Ireland’s up against it to develop global fintech hub – PwC

22 Apr 201683 Shares

Share on FacebookTweet about this on TwitterShare on LinkedInShare on Google+Pin on PinterestShare on RedditEmail this to someone

John Murphy, Fintech leader at PwC, via Luke Maxwell

Share on FacebookTweet about this on TwitterShare on LinkedInShare on Google+Pin on PinterestShare on RedditEmail this to someone

Ireland is in direct competition with numerous countries to develop itself as a global hub for fintech. John Murphy, Fintech leader at PwC, tells us why.

fintech

“The US: east coast and west coast. Singapore. In Europe there’s Luxembourg and then the UK, London in particular.”

John Murphy, a fintech leader with PwC, has listed off the geographical challenges Ireland faces in trying to position itself as a global fintech hub. That’s before you look at what’s actually happening within the increasingly innovative industry.

For example, the pace of change means it’s increasingly hard to pin down what area a country like Ireland should challenge. Is payments the key? “Or is it saturated already?” he asked. Despite this opening warning, Murphy said he thinks Ireland is very well placed to capitalise on its current position of strength.

That’s because the past 12 months have seen several positive moves in the broader fintech space in Ireland, with the creation of the Fintech and Payments Association of Ireland (FPAI) “giving the industry a voice”, the review of the IFS2020 strategy and the recent European financial forum being held in this country all positives.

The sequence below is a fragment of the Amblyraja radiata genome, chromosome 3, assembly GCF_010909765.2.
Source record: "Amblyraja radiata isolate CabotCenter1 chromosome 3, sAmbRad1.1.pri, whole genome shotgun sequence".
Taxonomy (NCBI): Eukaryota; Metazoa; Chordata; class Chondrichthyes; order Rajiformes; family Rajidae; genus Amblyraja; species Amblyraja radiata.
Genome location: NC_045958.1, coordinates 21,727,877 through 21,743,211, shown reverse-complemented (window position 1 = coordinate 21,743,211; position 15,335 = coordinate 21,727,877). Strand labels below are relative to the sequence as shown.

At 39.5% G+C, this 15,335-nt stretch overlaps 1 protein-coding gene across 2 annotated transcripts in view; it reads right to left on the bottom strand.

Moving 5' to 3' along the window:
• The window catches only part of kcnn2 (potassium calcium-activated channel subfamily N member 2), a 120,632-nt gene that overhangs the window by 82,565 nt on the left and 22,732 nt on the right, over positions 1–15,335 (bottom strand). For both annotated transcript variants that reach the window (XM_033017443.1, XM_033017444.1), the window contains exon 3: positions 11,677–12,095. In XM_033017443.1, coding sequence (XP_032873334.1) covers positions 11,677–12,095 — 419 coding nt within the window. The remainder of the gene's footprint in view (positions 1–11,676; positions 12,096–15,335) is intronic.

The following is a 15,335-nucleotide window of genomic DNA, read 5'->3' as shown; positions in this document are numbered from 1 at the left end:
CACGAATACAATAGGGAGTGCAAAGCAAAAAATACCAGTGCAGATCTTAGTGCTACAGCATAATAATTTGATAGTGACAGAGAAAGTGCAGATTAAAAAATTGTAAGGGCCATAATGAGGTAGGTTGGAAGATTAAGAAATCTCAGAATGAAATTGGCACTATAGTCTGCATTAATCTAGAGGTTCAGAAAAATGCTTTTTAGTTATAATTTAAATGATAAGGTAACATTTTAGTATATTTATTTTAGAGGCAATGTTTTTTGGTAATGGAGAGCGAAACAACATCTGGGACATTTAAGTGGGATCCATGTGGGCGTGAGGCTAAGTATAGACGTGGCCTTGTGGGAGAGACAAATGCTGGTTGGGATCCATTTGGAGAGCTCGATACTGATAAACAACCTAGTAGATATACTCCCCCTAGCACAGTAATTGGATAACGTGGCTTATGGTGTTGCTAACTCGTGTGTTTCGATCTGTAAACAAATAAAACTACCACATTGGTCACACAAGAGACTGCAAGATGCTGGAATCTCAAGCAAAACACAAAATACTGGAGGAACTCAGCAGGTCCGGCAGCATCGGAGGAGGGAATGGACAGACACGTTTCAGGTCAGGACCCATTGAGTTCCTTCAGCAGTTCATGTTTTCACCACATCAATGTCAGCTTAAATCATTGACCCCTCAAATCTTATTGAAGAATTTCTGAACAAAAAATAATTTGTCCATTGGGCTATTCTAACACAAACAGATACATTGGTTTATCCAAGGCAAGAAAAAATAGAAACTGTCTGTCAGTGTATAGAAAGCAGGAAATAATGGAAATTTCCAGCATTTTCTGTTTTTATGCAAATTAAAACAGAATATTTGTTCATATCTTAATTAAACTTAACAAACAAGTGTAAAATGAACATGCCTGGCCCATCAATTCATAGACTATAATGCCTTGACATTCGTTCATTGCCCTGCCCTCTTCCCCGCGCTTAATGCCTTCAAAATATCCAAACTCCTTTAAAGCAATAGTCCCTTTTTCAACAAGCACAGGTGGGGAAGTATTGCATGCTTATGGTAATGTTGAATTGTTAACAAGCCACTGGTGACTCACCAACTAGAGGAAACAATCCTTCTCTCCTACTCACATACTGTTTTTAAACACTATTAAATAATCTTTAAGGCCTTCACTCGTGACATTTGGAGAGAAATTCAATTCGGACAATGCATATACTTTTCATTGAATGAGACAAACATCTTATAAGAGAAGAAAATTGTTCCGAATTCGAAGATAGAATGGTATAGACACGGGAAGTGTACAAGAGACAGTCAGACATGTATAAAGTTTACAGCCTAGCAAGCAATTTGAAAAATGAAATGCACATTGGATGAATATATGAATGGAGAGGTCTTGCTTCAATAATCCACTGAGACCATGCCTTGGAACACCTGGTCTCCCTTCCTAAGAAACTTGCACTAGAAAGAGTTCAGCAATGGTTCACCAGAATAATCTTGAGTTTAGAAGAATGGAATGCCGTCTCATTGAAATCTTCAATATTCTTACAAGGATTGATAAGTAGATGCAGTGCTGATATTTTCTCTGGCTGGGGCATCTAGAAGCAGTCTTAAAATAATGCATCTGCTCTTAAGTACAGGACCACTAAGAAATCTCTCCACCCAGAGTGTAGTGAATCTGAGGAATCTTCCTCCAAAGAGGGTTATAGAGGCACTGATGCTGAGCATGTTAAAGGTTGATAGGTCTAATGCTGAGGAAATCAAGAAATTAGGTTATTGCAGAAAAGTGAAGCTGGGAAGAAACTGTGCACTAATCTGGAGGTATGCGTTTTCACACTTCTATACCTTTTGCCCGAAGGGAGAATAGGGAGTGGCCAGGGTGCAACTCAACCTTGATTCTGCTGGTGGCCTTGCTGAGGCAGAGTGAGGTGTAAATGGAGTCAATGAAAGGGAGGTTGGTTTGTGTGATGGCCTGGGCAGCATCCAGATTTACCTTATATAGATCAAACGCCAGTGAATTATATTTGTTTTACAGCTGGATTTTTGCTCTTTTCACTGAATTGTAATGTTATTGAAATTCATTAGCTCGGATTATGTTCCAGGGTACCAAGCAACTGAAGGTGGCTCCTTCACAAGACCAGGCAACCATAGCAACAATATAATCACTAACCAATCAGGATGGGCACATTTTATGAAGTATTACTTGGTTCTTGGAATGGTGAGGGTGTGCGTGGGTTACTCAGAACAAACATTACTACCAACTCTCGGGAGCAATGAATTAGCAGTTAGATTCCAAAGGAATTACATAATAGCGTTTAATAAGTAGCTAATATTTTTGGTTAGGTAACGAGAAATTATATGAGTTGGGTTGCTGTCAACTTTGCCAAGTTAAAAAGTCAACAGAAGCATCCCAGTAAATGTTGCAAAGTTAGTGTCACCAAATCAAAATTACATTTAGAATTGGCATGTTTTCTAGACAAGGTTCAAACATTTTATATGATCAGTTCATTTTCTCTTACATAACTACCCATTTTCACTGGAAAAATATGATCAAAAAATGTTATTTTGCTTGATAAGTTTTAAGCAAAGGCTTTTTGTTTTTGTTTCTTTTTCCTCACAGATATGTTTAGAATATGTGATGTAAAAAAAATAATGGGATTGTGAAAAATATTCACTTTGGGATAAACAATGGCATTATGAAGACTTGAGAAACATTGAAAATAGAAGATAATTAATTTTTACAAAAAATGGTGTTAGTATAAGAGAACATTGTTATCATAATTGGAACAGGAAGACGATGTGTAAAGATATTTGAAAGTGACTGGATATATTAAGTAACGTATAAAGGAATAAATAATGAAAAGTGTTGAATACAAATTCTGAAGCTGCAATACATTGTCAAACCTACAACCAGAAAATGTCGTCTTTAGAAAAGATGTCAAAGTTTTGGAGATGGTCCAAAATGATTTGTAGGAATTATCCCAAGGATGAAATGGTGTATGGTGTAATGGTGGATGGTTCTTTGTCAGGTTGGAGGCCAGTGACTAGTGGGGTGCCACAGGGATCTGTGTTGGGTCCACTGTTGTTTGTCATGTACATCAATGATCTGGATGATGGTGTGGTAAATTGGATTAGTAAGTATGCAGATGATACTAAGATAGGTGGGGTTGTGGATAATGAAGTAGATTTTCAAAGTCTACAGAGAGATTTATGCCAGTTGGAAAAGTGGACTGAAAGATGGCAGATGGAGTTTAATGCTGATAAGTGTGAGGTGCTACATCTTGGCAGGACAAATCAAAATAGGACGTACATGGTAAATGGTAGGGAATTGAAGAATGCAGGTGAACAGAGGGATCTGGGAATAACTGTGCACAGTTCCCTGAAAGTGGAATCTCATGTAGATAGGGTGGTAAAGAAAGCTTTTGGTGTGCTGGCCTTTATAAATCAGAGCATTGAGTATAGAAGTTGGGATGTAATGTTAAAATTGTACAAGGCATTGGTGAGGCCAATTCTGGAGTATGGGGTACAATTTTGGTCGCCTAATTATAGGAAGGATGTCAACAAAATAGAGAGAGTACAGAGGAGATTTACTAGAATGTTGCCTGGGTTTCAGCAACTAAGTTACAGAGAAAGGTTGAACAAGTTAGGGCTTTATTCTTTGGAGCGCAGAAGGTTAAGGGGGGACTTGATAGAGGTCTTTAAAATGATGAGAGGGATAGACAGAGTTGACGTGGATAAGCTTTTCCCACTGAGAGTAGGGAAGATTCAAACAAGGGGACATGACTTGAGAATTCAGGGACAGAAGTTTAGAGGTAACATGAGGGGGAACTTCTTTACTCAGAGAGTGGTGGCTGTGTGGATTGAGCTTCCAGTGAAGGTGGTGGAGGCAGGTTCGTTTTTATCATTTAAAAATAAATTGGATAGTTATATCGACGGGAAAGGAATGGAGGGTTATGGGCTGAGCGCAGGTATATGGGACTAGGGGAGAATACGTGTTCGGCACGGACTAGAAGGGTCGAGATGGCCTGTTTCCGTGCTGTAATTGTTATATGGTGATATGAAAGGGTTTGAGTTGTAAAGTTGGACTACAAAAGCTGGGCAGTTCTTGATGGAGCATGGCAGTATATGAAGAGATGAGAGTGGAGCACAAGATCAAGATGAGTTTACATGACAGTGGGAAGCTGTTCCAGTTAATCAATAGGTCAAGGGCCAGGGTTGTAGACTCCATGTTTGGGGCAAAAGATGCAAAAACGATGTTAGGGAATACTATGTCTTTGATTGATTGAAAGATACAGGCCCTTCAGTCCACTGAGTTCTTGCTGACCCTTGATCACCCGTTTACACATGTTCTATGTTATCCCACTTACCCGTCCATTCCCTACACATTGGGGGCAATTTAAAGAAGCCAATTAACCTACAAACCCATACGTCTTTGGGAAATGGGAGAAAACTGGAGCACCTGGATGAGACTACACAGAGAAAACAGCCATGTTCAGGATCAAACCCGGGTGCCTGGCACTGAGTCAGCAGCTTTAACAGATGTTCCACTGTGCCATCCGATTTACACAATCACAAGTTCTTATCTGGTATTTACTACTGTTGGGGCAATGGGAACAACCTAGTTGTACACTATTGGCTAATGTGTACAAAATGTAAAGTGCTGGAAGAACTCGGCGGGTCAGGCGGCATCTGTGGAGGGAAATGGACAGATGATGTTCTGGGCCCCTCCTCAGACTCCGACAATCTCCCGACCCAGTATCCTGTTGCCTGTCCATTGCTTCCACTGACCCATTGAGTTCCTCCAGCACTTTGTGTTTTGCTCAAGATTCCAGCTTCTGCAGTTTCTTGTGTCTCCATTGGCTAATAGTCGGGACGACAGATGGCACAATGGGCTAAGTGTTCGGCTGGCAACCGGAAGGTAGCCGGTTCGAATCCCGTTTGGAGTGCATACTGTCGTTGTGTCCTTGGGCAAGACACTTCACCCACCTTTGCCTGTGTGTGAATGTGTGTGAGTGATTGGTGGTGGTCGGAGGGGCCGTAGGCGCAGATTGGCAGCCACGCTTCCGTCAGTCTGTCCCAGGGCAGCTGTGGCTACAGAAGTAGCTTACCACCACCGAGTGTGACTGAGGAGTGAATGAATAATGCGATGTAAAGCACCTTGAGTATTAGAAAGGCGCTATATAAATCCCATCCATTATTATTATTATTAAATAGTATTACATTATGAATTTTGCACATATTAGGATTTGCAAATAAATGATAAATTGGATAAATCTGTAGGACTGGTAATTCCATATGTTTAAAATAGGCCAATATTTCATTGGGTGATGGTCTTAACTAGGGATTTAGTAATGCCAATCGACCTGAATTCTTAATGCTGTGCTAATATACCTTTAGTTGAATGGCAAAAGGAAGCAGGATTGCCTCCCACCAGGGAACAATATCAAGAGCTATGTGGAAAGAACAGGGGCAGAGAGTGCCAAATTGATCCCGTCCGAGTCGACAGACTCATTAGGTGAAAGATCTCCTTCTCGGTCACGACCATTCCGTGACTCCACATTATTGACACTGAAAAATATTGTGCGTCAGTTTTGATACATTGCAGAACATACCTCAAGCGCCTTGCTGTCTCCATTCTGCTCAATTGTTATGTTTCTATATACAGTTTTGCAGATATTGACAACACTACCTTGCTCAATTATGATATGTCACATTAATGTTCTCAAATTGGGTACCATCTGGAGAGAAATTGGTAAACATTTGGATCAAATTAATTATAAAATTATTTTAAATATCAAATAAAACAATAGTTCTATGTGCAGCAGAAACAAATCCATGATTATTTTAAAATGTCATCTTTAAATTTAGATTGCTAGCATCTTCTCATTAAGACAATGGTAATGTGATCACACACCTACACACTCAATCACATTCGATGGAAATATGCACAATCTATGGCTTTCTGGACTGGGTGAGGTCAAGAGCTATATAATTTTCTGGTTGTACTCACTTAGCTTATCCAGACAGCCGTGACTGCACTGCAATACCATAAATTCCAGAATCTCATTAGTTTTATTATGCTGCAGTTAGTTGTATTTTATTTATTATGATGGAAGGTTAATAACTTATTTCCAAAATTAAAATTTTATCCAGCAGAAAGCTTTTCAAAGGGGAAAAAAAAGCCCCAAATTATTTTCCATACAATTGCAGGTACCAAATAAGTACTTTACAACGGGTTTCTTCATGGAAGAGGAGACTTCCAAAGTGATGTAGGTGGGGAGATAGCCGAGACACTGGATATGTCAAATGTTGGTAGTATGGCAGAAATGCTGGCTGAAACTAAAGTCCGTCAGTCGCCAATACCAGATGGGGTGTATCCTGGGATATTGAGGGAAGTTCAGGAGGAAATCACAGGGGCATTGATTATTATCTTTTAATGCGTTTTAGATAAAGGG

fintech

Costly challenges

But there are real challenges ahead, challenges which the state can really help the industry out on, according to Murphy. “We need to focus on regulation, funding for start-ups, encouraging entrepreneurship, as well as encouraging incubation and acceleration,” said Murphy, noting how the UK has already met these challenges head on,

For example, over a dozen retail banking licences have been allocated to challenger banks by the end of the decade, “that’s big. They have capital gains tax reliefs for entrepreneurs, which will extend into investors soon, too.”

Working together, from an industry as well as state perspective, is what Murphy wants most of all. And that’s before he gets to the challenges facing the likes of traditional banks, who view disruption as a top priority now.

The future looks positive, but the challenges are real, if Ireland wants to make itself the centre of the fintech revolution.

Gordon Hunt is senior communications and context executive at NDRC. He previously worked as a journalist with Silicon Republic.

editorial@siliconrepublic.com